Driskill returns from hospital
Last month death brushed up against him. Next month Paul Driskill plans to attend the Turkey Day 5K race.Driskill, a 70-year-old local running legend, returned from St. Mary’s Hospital in Grand Junction Thursday. His wife Jeannie and granddaughter Rebecca Cossins drove him home and sat him on the couch so he wouldn’t be knocked over by one particularly overzealous family member. Then they unleashed Spooky, the Driskills’ Highland Terrier, who got the name from being born on Halloween.”The dog just went berserk,” Jeannie said. “She was crawling all over him and licking him. She was the happiest dog in the whole world, I think.”Paul Driskill is taking it easy.”I’m a lot better,” he said over the phone. “I’m just sitting, kind of relaxing. My family is taking care of me.”He nearly died in a hit-and-run accident between 5 and 5:30 a.m. Sept. 22 during his daily 16-mile run. Driskill ran 13, then later up to 16 miles most every day for around 35 years and has inspired many people with his commitment to running. After he lost his pulse and brain activity and suffered numerous injuries from the hit-and-run, Doctors said Driskill’s excellent physical condition allowed him to survive. He made it out of the ICU after four days when doctors initially predicted he would be in it for seven to 10 days, family members said.Driskill can walk around and has even jogged short distances, Jeannie Driskill said, but he still must eat mostly liquids.”The other day he did do three miles on the treadmill, walking really fast,” she said. “Since then he’s run on the treadmill but he’s not sure how far.”Driskill will attend rehabilitation sessions at Valley View Hospital, but he’s already planning on giving the Turkey Day 5K a shot.”I’m sure going to try,” Driskill said. “I may have to walk, but I think I’ll be there if the weather’s fine.”He had only good things to say about the whole ordeal.”The hospital was great, and being home is great,” Driskill said. “My family is great. I’m just glad I can see them.”Jeannie Driskill hated to see Paul Driskill in pain, but she was no stranger to the hospital.”I never left,” she said. “I stayed in the hospital as soon as they would let me. When we moved into rehab, they got me a cot with a mattress. … The pain part didn’t last so awfully long. It was more a matter of relearning how to do things. He has a cane, but first he used a walker to walk with. Actually, first to even have him sit up they had to tie him up in something. … I think he’ll be able to run again, but I don’t think it will be as fast as he is hoping. But maybe it will. He outwitted them already – he was much better sooner than they anticipated.”Jeannie Driskill and Cossins’ thoughts have focused on rejoicing at Paul Driskill’s recovery rather than on the whereabouts of the unidentified hit-and-run driver.”It’s kind of scary to think there’s somebody out there who would do such a thing,” Jeannie Driskill said. “Mostly we just think about what he’d like to eat and stuff like that.””I’m so happy to have him here,” Cossins said. “The house was empty without him.”Jeannie Driskill was impressed with the community’s support.”We’re really grateful to everyone for all their love and support and the people in Glenwood have been really wonderful to us,” Jeannie Driskill said. “And the people in Grand Junction at the hospital were really wonderful to us, too. We’ve worried about Paul but it hasn’t been a terrible experience or anything because we’ve found out how kind the people here can be.”Contact Pete Fowler: 945-8515, ext. 16611 email@example.comPost Independent, Glenwood Springs Colorado CO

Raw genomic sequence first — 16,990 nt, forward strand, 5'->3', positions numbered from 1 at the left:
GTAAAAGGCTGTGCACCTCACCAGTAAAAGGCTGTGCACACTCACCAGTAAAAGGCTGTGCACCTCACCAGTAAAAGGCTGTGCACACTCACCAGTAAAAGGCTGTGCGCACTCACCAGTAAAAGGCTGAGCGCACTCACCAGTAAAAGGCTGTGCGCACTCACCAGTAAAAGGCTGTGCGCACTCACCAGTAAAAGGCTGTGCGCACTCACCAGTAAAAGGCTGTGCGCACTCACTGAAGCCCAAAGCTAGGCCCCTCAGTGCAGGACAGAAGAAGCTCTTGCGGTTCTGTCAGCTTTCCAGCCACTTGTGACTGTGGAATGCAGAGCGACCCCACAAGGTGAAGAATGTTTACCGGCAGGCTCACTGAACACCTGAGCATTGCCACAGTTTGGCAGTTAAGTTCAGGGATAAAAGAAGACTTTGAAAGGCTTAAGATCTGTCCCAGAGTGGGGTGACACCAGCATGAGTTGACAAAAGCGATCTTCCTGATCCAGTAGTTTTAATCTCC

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Interstate 70 through Glenwood Canyon closed around 9 p.m. Thursday for a flash flood warning.